Mega Events

Television viewers of a nervous disposition may have been shaken recently by local news coverage of two Michael’s. Yours truly was one and the lead singer of the Rolling Stones, Mick Jagger, was the other. The contrast could not have been sharper: the one in his mid-70s retired into relative obscurity 15 years ago, the other turned 80 still strutting the stage and wowing audiences worldwide. What linked them of course was an event some 20 years ago, the entertainment spectacle known as HarbourFest. I represented the government in the role of sponsor, he was the star of the show. The organiser was the American Chamber of Commerce.

What dragged the historical saga into current affairs was Singapore’s success in signing up modern pop music phenomenon Taylor Swift to perform in the city state to the exclusion of all other possible locations in the region including Hong Kong.

Local commentators and politicians were quick to claim our rival was usurping our role as an events capital. The annual Formula One Grand Prix there was another example. Singapore was eating our lunch, siren voices murmured. The local administration, always sensitive to any criticism that we might be falling short, was quick to rush out a list of so-called “Mega Events” to prove we were still a major force.

One of the quoted items was a football match with Inter Miami which would star the world’s top player Lionel Messi. Unfortunately when the great day came he sat on the bench for the full 90 minutes looking round bored and not even wearing his boots. (At least Mick sang!) While fans here howled for refunds, Swifties were preparing to fly in from far and wide to Singapore to watch her concerts. The contrast was just too much and revived memories of the 2003 events, hence Mick and my return to the news bulletins.

An in-depth examination of all these aspects produces some interesting findings.

I have never knowingly listened to any of Swift’s songs but am assured by the family’s expert on such matters (daughter) that they are brilliant and her live concerts are amazing. But the peak earning season of such stars tends – with very few exceptions – to be quite short. Hence the drive to maximise income during the window of opportunity. Swift is reported to have sought and secured a substantial subsidy from the Singapore government, possibly amounting to several million US dollars per concert. Prime Minister Lee Hsien Loong has denied the specific sum but defended the principle. She and he are both right to do so.

The whole point of holding a Mega Event is to move the needle. To show that your city or country is not as it is perceived but is something different, and to encourage the visit of people who might not otherwise have come. Singapore is a major international business centre, but sometimes perceived as a bit dull. Splashing out a substantial sum to do something daring helps to move the needle. The exclusivity clause is standard industry procedure. The Macau casinos have been applying it against us for years.

My main conclusion after studying the government’s list of 80 plus events is that virtually none of them qualify for the description as Mega. My second conclusion is that it doesn’t matter and it is irrelevant whether or not Messi actually played. What the list proves beyond doubt is that Hong Kong is a dynamic business city where something interesting is always happening.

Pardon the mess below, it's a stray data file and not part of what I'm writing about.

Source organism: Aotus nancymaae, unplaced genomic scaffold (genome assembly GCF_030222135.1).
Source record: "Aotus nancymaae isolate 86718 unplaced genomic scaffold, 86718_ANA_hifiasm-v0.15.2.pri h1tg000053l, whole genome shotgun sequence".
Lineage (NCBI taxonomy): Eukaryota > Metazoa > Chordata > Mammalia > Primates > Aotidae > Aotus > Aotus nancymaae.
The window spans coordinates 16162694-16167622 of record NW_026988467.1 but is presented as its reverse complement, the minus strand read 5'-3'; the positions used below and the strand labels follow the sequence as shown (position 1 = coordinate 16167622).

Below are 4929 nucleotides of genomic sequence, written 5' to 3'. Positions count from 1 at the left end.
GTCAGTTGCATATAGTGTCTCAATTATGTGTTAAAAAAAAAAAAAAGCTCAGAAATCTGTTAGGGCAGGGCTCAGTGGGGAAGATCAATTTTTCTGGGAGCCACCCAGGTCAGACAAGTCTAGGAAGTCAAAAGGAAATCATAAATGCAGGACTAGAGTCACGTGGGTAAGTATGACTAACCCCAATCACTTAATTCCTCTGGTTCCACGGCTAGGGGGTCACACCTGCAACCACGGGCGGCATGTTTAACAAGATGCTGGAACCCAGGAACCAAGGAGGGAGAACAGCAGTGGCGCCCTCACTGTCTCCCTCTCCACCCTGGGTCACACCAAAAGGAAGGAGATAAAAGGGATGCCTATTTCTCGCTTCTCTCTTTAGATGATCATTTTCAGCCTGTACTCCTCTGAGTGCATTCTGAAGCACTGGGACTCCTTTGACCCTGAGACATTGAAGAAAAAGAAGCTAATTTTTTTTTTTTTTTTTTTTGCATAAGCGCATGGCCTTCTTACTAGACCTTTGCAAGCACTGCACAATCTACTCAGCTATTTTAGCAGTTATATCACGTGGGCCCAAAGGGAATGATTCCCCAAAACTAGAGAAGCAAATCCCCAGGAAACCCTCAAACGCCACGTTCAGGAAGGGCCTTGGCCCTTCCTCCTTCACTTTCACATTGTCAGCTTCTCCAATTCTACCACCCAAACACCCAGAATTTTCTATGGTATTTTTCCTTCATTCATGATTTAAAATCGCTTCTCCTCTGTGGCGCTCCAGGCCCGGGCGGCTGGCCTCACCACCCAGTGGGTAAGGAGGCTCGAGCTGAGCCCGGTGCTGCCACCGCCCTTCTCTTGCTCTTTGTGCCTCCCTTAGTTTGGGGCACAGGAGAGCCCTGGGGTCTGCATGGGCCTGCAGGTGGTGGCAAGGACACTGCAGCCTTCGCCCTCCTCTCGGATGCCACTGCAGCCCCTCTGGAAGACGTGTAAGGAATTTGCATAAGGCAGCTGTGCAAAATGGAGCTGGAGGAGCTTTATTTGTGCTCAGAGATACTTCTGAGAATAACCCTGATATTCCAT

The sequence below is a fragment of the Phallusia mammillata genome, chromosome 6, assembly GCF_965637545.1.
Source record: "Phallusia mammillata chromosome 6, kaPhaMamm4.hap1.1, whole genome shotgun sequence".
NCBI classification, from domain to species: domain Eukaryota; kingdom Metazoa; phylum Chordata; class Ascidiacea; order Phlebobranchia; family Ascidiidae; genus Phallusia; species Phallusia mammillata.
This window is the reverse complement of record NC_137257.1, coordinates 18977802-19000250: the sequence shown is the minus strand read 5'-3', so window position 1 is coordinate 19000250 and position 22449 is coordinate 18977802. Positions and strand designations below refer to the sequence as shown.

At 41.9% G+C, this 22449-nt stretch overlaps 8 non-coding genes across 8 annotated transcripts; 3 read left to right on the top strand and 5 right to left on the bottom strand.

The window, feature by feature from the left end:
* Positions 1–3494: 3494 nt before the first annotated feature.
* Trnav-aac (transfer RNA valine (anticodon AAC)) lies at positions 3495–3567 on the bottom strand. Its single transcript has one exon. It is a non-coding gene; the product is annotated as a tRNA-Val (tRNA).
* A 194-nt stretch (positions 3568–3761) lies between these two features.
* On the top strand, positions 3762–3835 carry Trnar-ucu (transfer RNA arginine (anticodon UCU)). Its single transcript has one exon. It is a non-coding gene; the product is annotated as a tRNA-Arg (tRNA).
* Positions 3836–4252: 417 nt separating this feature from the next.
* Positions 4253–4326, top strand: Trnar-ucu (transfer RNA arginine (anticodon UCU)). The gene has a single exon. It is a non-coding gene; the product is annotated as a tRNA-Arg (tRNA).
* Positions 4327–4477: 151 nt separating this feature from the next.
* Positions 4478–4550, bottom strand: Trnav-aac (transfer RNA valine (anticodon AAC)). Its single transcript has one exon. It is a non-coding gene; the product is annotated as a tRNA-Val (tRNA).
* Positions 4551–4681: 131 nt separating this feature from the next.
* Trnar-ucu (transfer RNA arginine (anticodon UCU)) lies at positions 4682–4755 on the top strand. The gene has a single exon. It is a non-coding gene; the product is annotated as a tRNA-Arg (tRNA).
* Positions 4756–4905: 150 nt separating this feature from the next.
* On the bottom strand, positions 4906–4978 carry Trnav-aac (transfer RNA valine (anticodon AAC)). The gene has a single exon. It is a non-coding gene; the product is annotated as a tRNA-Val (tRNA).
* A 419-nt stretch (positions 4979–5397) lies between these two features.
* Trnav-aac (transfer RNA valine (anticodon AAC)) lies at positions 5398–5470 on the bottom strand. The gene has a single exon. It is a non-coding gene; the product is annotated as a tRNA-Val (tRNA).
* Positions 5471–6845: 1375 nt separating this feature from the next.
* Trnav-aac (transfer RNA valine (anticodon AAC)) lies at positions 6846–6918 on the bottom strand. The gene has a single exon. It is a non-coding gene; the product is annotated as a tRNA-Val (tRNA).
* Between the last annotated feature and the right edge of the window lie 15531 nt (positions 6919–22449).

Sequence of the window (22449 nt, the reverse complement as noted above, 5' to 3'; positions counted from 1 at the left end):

The 80 odd events comprise 25 conventions, 19 trade exhibitions,15 sports events and 26 miscellaneous activities no fewer than half of which are outdoors and effectively open to all. Almost without exception these events are important. They are enduring, repeated year after year. Their significance lies in the entirety of the collection and the breadth and depth, rather than focus on each individual item separately. Many attract visitors every year, others might be of interest to people who were coming here anyway, but will not create fresh reasons for coming.

I am not convinced everyone in the administration has a clear idea of what a Mega Event is. Chubby Hearts for example – floating a large red balloon in the shape of a heart – was no doubt of interest to young couples here, especially close to Valentine’s Day. But nobody outside Hong Kong, assuming they heard of the idea at all, immediately rang their travel agent and booked flights and a hotel. The LIV golf tournament, on the other hand, involving as it does the best golfers in the world and a deep-pocketed fan base, might qualify. But earlier this year it did not feature on the Tourism Board website of forthcoming events.

As a matter of interest, Hong Kong did hold preliminary discussions with the Formula One people 25 years ago about the possibility of a Grand Prix here. But the minimum profit sought by the organiser was way beyond anything the government was prepared to guarantee. There were tentative solutions about where (public roads in Kowloon peninsula) and when (week of Chinese New Year holiday) to hold the event, but the money was just too big a stumbling block.

We will need a genuine Mega Event soon: immediately after the article 23 security legislation has been enacted, the western media will be full of stories about Hong Kong not being safe for foreigners to visit. The best way for us to rebut the false narrative will not be wolf diplomacy but something so spectacular everyone in the world will want to come and see for themselves. So, thinking caps on, but be prepared to spend big.